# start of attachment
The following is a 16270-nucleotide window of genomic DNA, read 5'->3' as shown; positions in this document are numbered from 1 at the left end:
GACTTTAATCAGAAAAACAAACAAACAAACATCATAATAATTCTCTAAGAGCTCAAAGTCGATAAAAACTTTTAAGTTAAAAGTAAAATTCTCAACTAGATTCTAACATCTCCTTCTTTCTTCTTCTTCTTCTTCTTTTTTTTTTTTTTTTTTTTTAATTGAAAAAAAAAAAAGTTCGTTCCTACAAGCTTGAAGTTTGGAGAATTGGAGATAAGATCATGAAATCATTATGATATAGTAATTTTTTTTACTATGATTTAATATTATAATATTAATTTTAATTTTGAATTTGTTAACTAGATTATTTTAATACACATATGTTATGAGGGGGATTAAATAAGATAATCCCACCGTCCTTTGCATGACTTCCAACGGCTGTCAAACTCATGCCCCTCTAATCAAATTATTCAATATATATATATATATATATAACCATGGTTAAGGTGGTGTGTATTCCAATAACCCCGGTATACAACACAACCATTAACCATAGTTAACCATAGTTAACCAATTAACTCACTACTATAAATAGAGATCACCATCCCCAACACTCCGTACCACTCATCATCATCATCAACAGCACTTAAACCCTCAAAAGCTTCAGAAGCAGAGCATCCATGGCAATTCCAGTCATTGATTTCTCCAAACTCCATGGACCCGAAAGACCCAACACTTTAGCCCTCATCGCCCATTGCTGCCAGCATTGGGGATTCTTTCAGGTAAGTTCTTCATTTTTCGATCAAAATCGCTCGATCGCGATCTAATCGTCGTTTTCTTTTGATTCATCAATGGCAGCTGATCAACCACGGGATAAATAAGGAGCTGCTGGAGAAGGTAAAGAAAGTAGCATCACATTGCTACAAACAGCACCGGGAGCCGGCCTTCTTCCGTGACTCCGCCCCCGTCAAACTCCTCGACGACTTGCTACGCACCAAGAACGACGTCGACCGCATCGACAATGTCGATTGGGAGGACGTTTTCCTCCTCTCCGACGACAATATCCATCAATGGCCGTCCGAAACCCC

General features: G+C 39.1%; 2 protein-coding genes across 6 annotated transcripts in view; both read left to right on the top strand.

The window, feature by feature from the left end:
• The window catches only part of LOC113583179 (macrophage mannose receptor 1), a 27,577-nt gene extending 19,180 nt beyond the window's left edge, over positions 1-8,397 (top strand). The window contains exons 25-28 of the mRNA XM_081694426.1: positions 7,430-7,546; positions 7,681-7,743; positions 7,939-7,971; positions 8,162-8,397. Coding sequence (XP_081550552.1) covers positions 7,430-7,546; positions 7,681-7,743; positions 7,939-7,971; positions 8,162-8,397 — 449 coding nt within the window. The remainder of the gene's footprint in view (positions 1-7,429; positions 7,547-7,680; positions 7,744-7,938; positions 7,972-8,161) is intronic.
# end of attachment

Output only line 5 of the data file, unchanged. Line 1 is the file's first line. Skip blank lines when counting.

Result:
• The window catches only part of LOC113583179 (macrophage mannose receptor 1), a 27,577-nt gene extending 19,180 nt beyond the window's left edge, over positions 1-8,397 (top strand). The window contains exons 25-28 of the mRNA XM_081694426.1: positions 7,430-7,546; positions 7,681-7,743; positions 7,939-7,971; positions 8,162-8,397. Coding sequence (XP_081550552.1) covers positions 7,430-7,546; positions 7,681-7,743; positions 7,939-7,971; positions 8,162-8,397 — 449 coding nt within the window. The remainder of the gene's footprint in view (positions 1-7,429; positions 7,547-7,680; positions 7,744-7,938; positions 7,972-8,161) is intronic.